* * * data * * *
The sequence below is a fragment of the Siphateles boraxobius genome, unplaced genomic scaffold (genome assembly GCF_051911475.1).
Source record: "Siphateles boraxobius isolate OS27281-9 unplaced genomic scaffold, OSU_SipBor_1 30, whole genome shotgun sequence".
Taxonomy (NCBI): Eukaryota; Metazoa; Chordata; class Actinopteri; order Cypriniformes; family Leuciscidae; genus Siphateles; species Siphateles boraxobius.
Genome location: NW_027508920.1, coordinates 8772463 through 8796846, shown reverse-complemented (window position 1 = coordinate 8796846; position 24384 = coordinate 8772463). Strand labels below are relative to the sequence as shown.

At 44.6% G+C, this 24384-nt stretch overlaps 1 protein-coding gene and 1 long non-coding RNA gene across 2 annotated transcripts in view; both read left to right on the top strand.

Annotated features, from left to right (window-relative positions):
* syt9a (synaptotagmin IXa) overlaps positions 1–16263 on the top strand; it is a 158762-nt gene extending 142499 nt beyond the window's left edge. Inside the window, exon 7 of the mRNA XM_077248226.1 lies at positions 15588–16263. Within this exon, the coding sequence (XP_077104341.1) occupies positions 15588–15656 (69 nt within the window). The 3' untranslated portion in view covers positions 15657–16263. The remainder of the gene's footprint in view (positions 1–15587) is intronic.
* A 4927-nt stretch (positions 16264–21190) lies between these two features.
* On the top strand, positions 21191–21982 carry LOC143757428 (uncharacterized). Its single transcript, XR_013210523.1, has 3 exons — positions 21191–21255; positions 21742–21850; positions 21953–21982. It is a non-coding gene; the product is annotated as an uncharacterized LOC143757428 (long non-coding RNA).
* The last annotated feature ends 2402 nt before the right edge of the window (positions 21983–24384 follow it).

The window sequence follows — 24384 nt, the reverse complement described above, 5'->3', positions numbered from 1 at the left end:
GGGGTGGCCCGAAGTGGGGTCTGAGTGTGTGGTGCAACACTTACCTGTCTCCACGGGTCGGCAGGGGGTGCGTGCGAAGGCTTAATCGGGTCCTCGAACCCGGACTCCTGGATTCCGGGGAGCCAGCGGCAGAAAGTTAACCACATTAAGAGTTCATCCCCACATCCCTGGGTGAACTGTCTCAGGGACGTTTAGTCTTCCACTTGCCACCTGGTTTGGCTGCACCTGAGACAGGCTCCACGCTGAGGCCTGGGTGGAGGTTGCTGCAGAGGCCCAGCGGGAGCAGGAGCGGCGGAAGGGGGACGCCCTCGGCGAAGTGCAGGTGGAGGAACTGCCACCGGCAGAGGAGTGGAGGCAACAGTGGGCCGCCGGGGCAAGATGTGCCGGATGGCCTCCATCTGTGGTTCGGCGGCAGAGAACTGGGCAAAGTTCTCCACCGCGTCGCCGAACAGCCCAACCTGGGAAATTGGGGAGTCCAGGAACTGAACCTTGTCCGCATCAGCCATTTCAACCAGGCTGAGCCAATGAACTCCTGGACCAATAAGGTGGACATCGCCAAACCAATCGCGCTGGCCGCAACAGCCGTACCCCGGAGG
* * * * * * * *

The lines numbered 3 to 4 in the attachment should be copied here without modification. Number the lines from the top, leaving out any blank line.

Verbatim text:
Taxonomy (NCBI): Eukaryota; Metazoa; Chordata; class Actinopteri; order Cypriniformes; family Leuciscidae; genus Siphateles; species Siphateles boraxobius.
Genome location: NW_027508920.1, coordinates 8772463 through 8796846, shown reverse-complemented (window position 1 = coordinate 8796846; position 24384 = coordinate 8772463). Strand labels below are relative to the sequence as shown.